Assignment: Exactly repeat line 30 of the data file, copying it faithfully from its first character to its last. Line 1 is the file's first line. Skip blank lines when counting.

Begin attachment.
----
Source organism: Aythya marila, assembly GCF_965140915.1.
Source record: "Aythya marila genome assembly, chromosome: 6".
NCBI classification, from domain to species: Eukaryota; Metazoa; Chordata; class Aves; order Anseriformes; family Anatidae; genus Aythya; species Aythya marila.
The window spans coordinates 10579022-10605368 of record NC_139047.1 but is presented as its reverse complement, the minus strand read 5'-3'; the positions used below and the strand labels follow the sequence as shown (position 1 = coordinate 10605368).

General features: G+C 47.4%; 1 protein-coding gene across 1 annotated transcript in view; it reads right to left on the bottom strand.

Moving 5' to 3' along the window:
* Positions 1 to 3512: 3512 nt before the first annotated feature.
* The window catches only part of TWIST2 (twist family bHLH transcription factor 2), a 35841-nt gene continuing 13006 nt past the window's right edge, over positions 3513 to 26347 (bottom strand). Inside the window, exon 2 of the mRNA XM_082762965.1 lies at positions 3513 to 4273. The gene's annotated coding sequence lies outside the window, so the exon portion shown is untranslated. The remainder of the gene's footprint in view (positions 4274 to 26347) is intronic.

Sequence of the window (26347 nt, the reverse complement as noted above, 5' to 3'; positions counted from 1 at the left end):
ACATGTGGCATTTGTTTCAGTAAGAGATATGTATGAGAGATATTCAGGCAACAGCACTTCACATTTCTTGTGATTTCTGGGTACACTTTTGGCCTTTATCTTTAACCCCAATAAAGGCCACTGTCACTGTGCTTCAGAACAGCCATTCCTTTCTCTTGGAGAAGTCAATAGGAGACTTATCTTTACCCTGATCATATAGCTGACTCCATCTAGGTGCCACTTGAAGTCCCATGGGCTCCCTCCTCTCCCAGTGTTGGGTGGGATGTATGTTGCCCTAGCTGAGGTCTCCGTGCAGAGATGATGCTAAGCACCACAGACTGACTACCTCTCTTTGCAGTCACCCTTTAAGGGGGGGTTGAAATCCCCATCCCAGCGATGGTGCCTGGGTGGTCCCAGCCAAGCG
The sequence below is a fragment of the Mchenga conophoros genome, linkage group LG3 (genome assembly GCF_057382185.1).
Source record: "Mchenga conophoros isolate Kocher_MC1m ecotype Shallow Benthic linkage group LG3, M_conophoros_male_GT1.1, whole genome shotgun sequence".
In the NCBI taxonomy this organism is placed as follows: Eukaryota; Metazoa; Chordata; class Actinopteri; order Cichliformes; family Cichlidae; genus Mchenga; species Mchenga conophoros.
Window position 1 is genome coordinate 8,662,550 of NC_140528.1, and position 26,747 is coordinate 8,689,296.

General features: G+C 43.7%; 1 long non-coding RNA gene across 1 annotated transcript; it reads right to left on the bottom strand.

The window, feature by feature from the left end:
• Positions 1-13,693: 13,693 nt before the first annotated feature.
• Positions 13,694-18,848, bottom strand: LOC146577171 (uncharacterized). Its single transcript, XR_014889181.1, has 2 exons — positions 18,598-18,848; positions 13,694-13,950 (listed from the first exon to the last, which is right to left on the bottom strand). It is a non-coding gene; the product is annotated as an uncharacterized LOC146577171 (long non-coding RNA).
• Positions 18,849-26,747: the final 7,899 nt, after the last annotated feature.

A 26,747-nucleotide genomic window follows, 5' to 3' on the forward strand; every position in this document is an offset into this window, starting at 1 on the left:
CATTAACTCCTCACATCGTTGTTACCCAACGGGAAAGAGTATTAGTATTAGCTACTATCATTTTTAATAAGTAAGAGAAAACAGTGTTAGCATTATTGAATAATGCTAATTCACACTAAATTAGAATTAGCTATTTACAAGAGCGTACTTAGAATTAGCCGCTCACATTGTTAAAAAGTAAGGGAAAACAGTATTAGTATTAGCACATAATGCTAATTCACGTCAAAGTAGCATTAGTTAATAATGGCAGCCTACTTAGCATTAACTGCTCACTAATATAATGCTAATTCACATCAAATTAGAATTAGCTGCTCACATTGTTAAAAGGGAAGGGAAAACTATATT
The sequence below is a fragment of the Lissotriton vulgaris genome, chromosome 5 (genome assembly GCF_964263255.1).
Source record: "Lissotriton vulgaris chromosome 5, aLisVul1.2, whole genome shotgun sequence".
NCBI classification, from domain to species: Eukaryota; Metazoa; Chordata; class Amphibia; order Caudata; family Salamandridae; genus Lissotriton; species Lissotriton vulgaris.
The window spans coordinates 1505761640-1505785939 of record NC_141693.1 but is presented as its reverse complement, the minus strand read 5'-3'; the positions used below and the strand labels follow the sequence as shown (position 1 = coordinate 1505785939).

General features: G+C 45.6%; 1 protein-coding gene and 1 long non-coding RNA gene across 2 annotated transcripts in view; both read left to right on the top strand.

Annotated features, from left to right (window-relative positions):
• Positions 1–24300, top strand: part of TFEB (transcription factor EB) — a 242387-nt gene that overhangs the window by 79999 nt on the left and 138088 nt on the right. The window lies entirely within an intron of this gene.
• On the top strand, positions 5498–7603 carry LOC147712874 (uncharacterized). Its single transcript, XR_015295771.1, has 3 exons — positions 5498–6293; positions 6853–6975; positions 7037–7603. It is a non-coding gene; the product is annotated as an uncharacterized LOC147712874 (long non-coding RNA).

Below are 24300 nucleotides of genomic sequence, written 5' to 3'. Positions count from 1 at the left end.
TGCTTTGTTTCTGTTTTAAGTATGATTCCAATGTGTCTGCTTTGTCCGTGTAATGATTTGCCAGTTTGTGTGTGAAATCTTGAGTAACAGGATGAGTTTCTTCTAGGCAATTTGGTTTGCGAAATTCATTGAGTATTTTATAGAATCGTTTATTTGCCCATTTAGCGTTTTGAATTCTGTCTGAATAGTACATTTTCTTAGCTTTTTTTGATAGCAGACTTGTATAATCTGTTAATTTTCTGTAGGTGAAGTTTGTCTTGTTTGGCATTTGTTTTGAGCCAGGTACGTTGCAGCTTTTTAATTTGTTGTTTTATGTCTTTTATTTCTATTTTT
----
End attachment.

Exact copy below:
Below are 24300 nucleotides of genomic sequence, written 5' to 3'. Positions count from 1 at the left end.